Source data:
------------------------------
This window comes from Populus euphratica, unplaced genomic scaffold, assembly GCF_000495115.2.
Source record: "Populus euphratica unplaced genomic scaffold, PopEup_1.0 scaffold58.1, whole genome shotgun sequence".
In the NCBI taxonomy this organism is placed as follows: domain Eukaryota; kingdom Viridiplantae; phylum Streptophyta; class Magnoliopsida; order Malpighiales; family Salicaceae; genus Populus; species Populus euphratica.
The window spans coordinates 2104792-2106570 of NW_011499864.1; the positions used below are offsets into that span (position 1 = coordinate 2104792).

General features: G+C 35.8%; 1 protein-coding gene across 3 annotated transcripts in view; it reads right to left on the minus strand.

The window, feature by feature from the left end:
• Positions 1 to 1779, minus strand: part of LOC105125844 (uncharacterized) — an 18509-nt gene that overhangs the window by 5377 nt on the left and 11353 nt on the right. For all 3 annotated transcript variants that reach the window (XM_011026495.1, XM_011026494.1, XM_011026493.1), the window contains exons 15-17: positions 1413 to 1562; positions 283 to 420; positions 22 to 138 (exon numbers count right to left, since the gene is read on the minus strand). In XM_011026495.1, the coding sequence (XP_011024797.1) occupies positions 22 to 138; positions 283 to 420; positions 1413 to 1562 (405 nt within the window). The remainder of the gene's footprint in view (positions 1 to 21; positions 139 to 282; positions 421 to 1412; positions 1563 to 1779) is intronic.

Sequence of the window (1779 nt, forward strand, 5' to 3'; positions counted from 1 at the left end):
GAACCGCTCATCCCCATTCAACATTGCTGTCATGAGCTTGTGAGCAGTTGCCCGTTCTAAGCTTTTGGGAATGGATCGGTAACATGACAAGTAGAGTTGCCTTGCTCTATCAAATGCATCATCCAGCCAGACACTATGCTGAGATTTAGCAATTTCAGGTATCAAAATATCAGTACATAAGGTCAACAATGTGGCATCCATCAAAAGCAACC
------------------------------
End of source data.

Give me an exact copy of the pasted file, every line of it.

This window comes from Populus euphratica, unplaced genomic scaffold, assembly GCF_000495115.2.
Source record: "Populus euphratica unplaced genomic scaffold, PopEup_1.0 scaffold58.1, whole genome shotgun sequence".
In the NCBI taxonomy this organism is placed as follows: domain Eukaryota; kingdom Viridiplantae; phylum Streptophyta; class Magnoliopsida; order Malpighiales; family Salicaceae; genus Populus; species Populus euphratica.
The window spans coordinates 2104792-2106570 of NW_011499864.1; the positions used below are offsets into that span (position 1 = coordinate 2104792).

General features: G+C 35.8%; 1 protein-coding gene across 3 annotated transcripts in view; it reads right to left on the minus strand.

The window, feature by feature from the left end:
• Positions 1 to 1779, minus strand: part of LOC105125844 (uncharacterized) — an 18509-nt gene that overhangs the window by 5377 nt on the left and 11353 nt on the right. For all 3 annotated transcript variants that reach the window (XM_011026495.1, XM_011026494.1, XM_011026493.1), the window contains exons 15-17: positions 1413 to 1562; positions 283 to 420; positions 22 to 138 (exon numbers count right to left, since the gene is read on the minus strand). In XM_011026495.1, the coding sequence (XP_011024797.1) occupies positions 22 to 138; positions 283 to 420; positions 1413 to 1562 (405 nt within the window). The remainder of the gene's footprint in view (positions 1 to 21; positions 139 to 282; positions 421 to 1412; positions 1563 to 1779) is intronic.

Sequence of the window (1779 nt, forward strand, 5' to 3'; positions counted from 1 at the left end):
GAACCGCTCATCCCCATTCAACATTGCTGTCATGAGCTTGTGAGCAGTTGCCCGTTCTAAGCTTTTGGGAATGGATCGGTAACATGACAAGTAGAGTTGCCTTGCTCTATCAAATGCATCATCCAGCCAGACACTATGCTGAGATTTAGCAATTTCAGGTATCAAAATATCAGTACATAAGGTCAACAATGTGGCATCCATCAAAAGCAACC